Professionals today often complain how much their stressful career is killing them.

Now, this complaint might literally be coming true according to a new study by researchers at Harvard and Stanford.

This research team found that life expectancy of working professional is being shortened by unhealthy workplace practices, the top contributor was which was unemployment and layoffs.

 

To do their analysis, researchers divided people into 18 different groups by race, education and sex.

They then looked at 10 different workplace factors — including unemployment and layoffs, the absence of health insurance, shift work, long working hours, job insecurity and work-family conflict  and estimated the effect that each would have on annual mortality and life expectancy.

The data show that people with less education are much more likely to end up in jobs with more unhealthy workplace practices that cut down on one's life span.

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Unemployment and layoffs, and a lack of health insurance were the factors that exerted the biggest influence on employee's life expectancy.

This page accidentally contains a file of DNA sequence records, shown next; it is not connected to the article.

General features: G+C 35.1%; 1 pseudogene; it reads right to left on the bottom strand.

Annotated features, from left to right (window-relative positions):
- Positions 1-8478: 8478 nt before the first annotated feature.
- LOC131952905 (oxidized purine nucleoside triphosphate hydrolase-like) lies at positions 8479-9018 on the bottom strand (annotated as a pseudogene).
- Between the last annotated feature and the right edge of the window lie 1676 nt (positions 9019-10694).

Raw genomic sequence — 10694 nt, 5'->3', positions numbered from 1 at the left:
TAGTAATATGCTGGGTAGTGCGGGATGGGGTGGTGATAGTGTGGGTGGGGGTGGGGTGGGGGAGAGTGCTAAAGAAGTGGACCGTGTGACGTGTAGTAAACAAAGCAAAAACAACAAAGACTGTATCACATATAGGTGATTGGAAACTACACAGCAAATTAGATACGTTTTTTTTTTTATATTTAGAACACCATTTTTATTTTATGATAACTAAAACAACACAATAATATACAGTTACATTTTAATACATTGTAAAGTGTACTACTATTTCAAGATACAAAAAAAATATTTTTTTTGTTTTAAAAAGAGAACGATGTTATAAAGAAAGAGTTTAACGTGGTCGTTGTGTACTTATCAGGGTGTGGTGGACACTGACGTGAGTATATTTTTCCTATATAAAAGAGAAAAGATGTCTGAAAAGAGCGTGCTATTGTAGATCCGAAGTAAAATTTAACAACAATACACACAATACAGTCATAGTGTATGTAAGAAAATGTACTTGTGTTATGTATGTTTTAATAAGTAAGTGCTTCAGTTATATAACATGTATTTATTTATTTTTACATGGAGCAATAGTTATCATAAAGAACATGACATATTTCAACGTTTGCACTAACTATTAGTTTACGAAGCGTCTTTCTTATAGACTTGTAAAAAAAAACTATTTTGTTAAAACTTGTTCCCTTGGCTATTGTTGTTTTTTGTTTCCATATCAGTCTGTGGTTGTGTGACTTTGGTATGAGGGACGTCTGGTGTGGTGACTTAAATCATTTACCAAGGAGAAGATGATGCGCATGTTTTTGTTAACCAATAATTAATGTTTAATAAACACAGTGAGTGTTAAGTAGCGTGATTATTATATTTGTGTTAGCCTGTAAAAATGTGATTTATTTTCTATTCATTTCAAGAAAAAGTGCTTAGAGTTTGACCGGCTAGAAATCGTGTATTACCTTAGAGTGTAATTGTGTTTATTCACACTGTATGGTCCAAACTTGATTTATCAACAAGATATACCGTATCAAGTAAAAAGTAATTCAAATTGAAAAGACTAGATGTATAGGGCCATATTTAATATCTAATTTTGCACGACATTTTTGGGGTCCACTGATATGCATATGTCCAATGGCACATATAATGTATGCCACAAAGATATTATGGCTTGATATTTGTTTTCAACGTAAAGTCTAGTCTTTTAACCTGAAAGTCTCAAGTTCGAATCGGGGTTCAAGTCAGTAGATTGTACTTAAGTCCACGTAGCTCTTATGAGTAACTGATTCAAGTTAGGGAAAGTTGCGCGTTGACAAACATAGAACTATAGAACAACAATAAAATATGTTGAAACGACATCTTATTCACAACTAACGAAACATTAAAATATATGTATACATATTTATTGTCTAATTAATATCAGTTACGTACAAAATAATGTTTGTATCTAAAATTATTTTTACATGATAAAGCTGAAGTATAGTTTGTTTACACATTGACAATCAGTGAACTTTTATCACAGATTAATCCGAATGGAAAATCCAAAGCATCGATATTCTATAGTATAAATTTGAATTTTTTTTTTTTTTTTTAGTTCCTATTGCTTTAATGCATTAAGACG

Low job control was the next biggest influence for both men and women, followed by job insecurity and shift work.

The implication of the findings are pretty clear: Employees need to provide a healthier work environment especially for workers with less education.

Employers can achieve this simply by treating their workers better-steadier employment terms, health insurance and less working hours.

Besides working conditions, race and education also play a role in the shorter life expectancy of employees.

Men with 12 or fewer years of education were the hardest hit, with non-Hispanic black men losing nearly 2.8 years of life to work-related stress, followed by Hispanic men at 2.3 years and non-Hispanic white men at 1.72 years.

There emerged a correlation between the levels of education and stress. Amongst men with 17 or more years of education, black men lost about one year, followed by Hispanic men at 0.55 years and white men at 0.42 years.

Women also demonstrated a similar trend, regardless of race. Amongst those with 17 or more years of education, loss of life to stress was less than a year, compared to women with 12 or fewer years of education (Hispanics lost 2.06 years, non-Hispanic black women 1.92 years and non-Hispanic white women 1.4 years).

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